You can see my progression up to the summit in the photos here. Starting from Annecy down by the lake and then winding my way up to Leschaux. The ride up to Leschaux is not too difficult but it makes a nice spot to take a little break in prep for the next leg. There’s a bar/restaurant there where lots of cyclists take a pitstop. You can see a bunch of other riders taking it easy in one the photos.

From Leschaux the climb gets a lot steeper. You can see in the photo right below the one at the restaurant that after a bit more climbing I’m looking back down on the small town of Leschaux. You’ll need to click to view the photo because otherwise the town is too small in the thumbnail.

More climbing … you can see the grade gets to 8% pretty frequently. Then finally, the summit. There’s a couple of restaurants and a ski resort at the top. I pulled in for a coke and a sandwich. It was actually pretty chilly at the top. I was glad I had some gear I could change into for the ride back down.

After starting back, now the bad news: I got a broken spoke on the descent! Ugh! A broken spoke means the wheel was way out of balance and so the wheel wobbled horribly and rubbed the brake on every revolution. That made for a long, shaky trip back to Annecy. Thank God it was almost entirely down hill into Annecy.

Click thru here for route map to the summit, from Annecy.

In my last post, I mentioned visiting the VinoRama. It reminded me a lot of some of my recent visits to regional enotecha in Piedmont. In this case, the VinoRama represented many wines from the Lavaux region.

If you’re just inclined to try wines of the region or are headed to Lausanne or Montreux it’s pretty easy to get to the VinoRama, you don’t even need a car. You can take the train from Geneva (or whereever) to Lausanne and then from there, grab a more regional train to Rivaz. From the train station there, it’s walkable.

There were hundreds of regional wines on display and available for purchase at the VinoRama, which I must say is a pretty great name for a wine showcase. You can also taste a set of wines as well. There are several choices on the tastings. I chose an option that included some bread and snacks with it. The tasting I got included 3 whites (Chasselas) and I think 3 reds as well. Though the guy helping me, Louis, may have sensed I was interested in something else and he brought out the Z Collection you see here. It was my favorite and this was the only one I bought. I wish I could tell you what is in it but my notes are sketchy and I couldn’t find too much of a description of it at the web site I dug up for it.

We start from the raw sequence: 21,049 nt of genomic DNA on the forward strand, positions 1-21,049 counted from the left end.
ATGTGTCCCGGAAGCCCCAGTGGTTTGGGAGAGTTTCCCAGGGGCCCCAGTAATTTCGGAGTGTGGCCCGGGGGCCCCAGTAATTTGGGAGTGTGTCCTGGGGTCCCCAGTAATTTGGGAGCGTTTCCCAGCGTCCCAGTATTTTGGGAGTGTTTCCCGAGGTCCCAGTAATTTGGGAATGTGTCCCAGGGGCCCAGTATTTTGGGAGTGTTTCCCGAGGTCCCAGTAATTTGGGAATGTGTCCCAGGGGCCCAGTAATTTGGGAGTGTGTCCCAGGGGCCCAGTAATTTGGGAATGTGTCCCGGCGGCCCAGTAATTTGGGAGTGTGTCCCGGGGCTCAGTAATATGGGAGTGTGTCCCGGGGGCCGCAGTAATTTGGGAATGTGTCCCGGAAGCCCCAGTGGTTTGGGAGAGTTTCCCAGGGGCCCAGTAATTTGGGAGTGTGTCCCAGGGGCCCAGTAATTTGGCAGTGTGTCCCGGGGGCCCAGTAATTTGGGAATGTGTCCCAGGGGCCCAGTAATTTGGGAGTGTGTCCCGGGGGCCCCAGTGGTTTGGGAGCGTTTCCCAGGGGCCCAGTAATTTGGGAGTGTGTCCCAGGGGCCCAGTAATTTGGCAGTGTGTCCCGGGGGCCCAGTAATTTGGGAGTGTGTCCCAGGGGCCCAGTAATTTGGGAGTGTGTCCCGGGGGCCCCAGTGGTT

The VinoRama is set back into the hillside next to a pretty little waterfall. Once you get in, it’s really dark. I guess they’re going for a kind of ‘cave’ like setting. In addition to the wines, there is also a little movie theater that does a show about growing wine in the area. It’s done in a different language depending on what you want to see. I think they do it by request.

My tasting started with a set of 3 of Chasselas wines. I don’t know much about Chasselas wines. In fact, this recent visit to Switzerland may have been the first time I can recall them. Who knows, years ago I was in Switzerland and maybe had some, I don’t remember. These three were good but my memory is that the 2nd one in the photo here was more to my liking. The wines are definitely minearly but more round in texture. I’d try them again if I can find them back home.

If you like hiking, and you like wine, you’d be hard pressed not to like to spend a little time trekking through Lavaux in Switzerland.

I can’t quite recall how I heard about this area but considering I was going to be in Geneva over a couple weekends, I put it on my agenda once I read about it. It’s a beautiful area of terraced vineyards above Lake Geneva.

First of all I had no idea that Switzerland even did wines (though I should have probably figured that it did) and second of all that they would do something else besides white wines in this region. Live and learn. As to whites, they do a lot of Chasselas but they also do a fair bit of Gamay and Pinot Noir.